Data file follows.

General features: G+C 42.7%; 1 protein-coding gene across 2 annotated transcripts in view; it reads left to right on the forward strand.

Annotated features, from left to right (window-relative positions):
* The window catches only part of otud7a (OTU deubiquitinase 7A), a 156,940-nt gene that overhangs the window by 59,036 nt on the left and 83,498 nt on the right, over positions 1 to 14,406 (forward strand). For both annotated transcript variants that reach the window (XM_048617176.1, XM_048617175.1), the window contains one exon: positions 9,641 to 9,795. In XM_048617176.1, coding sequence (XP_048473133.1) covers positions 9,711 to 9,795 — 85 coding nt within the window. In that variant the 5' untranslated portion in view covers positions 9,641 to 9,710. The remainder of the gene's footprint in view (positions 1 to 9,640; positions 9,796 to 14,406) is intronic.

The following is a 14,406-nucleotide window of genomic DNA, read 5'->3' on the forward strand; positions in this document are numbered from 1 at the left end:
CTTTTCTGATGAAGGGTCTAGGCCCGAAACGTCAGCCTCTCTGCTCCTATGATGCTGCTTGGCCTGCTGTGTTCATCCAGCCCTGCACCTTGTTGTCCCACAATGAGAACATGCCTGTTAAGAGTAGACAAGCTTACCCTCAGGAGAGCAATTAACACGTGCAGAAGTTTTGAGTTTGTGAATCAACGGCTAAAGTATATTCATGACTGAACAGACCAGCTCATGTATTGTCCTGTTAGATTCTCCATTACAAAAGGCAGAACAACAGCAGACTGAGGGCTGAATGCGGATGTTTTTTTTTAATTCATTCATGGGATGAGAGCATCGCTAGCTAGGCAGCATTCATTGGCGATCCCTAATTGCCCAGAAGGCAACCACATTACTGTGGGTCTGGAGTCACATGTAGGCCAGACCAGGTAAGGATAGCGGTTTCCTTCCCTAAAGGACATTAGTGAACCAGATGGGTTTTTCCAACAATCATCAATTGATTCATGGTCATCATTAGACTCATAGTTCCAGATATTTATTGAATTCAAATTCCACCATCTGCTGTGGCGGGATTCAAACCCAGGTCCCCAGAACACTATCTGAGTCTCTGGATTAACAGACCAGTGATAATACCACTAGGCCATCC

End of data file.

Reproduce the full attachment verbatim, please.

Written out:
General features: G+C 42.7%; 1 protein-coding gene across 2 annotated transcripts in view; it reads left to right on the forward strand.

Annotated features, from left to right (window-relative positions):
* The window catches only part of otud7a (OTU deubiquitinase 7A), a 156,940-nt gene that overhangs the window by 59,036 nt on the left and 83,498 nt on the right, over positions 1 to 14,406 (forward strand). For both annotated transcript variants that reach the window (XM_048617176.1, XM_048617175.1), the window contains one exon: positions 9,641 to 9,795. In XM_048617176.1, coding sequence (XP_048473133.1) covers positions 9,711 to 9,795 — 85 coding nt within the window. In that variant the 5' untranslated portion in view covers positions 9,641 to 9,710. The remainder of the gene's footprint in view (positions 1 to 9,640; positions 9,796 to 14,406) is intronic.

The following is a 14,406-nucleotide window of genomic DNA, read 5'->3' on the forward strand; positions in this document are numbered from 1 at the left end:
CTTTTCTGATGAAGGGTCTAGGCCCGAAACGTCAGCCTCTCTGCTCCTATGATGCTGCTTGGCCTGCTGTGTTCATCCAGCCCTGCACCTTGTTGTCCCACAATGAGAACATGCCTGTTAAGAGTAGACAAGCTTACCCTCAGGAGAGCAATTAACACGTGCAGAAGTTTTGAGTTTGTGAATCAACGGCTAAAGTATATTCATGACTGAACAGACCAGCTCATGTATTGTCCTGTTAGATTCTCCATTACAAAAGGCAGAACAACAGCAGACTGAGGGCTGAATGCGGATGTTTTTTTTTAATTCATTCATGGGATGAGAGCATCGCTAGCTAGGCAGCATTCATTGGCGATCCCTAATTGCCCAGAAGGCAACCACATTACTGTGGGTCTGGAGTCACATGTAGGCCAGACCAGGTAAGGATAGCGGTTTCCTTCCCTAAAGGACATTAGTGAACCAGATGGGTTTTTCCAACAATCATCAATTGATTCATGGTCATCATTAGACTCATAGTTCCAGATATTTATTGAATTCAAATTCCACCATCTGCTGTGGCGGGATTCAAACCCAGGTCCCCAGAACACTATCTGAGTCTCTGGATTAACAGACCAGTGATAATACCACTAGGCCATCC